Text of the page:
Golf's word of 2013: Dufnering, Phrankenwood or something else?


The good people at the Oxford English Dictionary have chosen "selfie" as 2013's word of the year. While there’s been a wealth of professional golfers posting these types of self-aggrandizing pics on social media platforms this year – hey, let's face facts like they’ve faced the camera lens - it's clear that the dictionary people aren't hardcore fans of the game.

If they were, the word of the year would be “Dufnering.” You know, that sitting-on-his-hands thing that Jason Dufner did in a Texas classroom which was caught on camera and within 24 hours became an Internet meme.

In choosing selfie, the Oxford officials noted a 17,000 percent increase in usage of the word over a year ago. Well, guess what? Dufnering didn’t even exist a year ago, so that’s, what, about an infinity percent increase? Sorry, I’m not a math guy. But I know words – and Dufnering is a word that exploded this year.

But if memes aren’t your thing, there are plenty of other options. Like “anchoring.” The process of sticking the butt end of a putter where the sun don't shine - namely, a player's belly - didn't originate in 2013, but consternation over the issue reached epic proportions.

It was enough that the USGA and R&A jointly enacted an impending rule banning anchoring. Therein might lie the true definition of a word of the year: If it became so popular that it was banned, it's a solid candidate.

Conversely, a word can reach new levels simply by not being implemented. It was only last December when Graeme McDowell - one of the game's most prevalent thinkers - was asked for his thoughts on “bifurcation” and admitted he didn't know the meaning of the word.

These days there's rarely a golf fan - let alone a player - who doesn't understand that it means a separate set of rules for professionals and amateurs. The USGA and R&A have yet to implement this one, but that doesn't mean it hasn't made an impact on our language.

That's more of a golf-related term, of course. The same can't be said for the word "oscillate," which can be used to describe movement in everything from particles to pendulums. In our corner of the world, it was used ad nauseum to describe Tiger Woods' opinion of how his ball moved during a controversial incident at the BMW Championship.

Anytime a word receives -Gate treatment on the back end, it's a big deal. And so it was for OscillateGate.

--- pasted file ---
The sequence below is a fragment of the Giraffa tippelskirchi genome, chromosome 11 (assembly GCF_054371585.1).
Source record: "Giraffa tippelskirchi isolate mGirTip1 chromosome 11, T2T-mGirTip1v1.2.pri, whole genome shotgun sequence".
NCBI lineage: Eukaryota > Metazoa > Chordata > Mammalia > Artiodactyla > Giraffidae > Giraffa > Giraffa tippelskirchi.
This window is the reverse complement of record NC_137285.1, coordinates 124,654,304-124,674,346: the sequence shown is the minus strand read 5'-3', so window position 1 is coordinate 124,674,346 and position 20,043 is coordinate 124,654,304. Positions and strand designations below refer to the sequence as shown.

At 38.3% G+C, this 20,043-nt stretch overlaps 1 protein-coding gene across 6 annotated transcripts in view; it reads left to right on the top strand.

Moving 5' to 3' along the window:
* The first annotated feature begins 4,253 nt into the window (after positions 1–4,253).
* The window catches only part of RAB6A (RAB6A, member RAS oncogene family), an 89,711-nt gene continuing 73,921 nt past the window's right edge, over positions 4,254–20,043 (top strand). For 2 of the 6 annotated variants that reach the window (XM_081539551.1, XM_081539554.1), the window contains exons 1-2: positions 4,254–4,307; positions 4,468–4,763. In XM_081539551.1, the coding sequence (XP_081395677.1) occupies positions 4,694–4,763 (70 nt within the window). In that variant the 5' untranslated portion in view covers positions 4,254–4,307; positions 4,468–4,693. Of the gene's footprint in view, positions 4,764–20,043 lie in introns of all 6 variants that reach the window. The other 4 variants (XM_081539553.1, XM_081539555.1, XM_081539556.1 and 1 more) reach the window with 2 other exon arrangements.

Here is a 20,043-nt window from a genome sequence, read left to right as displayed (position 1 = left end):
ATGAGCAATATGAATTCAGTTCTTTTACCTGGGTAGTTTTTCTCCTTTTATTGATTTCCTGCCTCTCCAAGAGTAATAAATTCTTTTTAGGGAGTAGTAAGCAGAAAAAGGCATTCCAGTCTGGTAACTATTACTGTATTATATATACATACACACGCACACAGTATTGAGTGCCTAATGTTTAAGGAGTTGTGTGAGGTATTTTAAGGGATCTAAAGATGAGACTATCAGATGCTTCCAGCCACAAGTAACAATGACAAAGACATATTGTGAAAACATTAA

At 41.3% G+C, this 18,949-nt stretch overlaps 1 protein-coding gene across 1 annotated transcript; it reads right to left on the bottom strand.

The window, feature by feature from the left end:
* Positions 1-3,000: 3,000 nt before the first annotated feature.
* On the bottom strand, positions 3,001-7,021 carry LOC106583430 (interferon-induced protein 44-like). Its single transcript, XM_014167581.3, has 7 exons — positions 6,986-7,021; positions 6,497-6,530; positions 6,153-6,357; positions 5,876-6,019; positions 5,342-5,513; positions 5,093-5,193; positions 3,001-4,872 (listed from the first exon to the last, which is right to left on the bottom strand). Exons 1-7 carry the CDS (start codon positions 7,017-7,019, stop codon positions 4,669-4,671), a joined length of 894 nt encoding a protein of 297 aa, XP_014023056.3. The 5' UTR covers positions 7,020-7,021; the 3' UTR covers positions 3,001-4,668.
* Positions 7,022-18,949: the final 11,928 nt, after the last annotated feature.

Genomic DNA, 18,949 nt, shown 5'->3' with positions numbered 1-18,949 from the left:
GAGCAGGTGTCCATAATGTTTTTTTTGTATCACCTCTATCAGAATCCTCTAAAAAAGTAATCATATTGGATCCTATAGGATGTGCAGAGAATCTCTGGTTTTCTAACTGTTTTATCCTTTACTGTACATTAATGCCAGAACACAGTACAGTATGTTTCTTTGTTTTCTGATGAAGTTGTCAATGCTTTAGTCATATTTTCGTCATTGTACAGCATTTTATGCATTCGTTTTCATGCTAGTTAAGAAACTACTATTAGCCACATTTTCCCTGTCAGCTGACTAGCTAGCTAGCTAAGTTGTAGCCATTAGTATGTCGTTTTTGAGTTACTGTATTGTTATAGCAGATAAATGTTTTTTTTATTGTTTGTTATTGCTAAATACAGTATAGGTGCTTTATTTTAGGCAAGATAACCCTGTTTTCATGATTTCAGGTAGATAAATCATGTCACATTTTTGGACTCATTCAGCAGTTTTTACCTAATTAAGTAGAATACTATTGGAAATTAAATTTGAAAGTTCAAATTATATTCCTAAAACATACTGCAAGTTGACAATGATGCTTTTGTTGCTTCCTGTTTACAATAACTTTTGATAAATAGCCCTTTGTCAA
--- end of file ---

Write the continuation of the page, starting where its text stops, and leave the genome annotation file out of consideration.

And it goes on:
Maybe all these rules-related words are too serious for the word of the year, though. Maybe we need something a little more fun. Something that isn't really a word after all. Something with a hip, funky spelling.

Enter "Phrankenwood."

That's the on-again, off-again half-driver, half-3-wood invented by Phil Mickelson and used throughout his three-victory season. And yes, it even spawned a 2.0 model called, of course, Son of Phrankenwood.

Or maybe the word of the year isn't just one word. For anyone who hasn't just watched a professional event but also listened to one this year, the terms "mashed potatoes" and "Baba Booey" have - quite unfortunately, most of us would agree - become major words in the game.

Don't believe it? Try listening to a big-time event for 10 minutes without hearing either one. I dare you.

With all of these candidates, I’m fully expecting the people at Oxford English Dictionary to issue golf a soulful and apologetic, “Sorry.”

Actually, that right there is our word of the year.

Sergio Garcia said it to Tiger Woods after insensitive comments; Phil Mickelson said it after criticizing California’s tax structure; Michelle Wie said it after walking off the green early at the Solheim Cup; D.H. Lee said it after gesturing with his middle finger; Yani Tseng said it after oversleeping; Bubba Watson said it after berating his caddie; and Butch Harmon, Steve Elkington, Chris Kirk and Stacy Lewis each said it after unrestrained Twitter rants.

So, there you have it. The word of the year is: Sorry.

And if you don’t like it, I’ll apologize.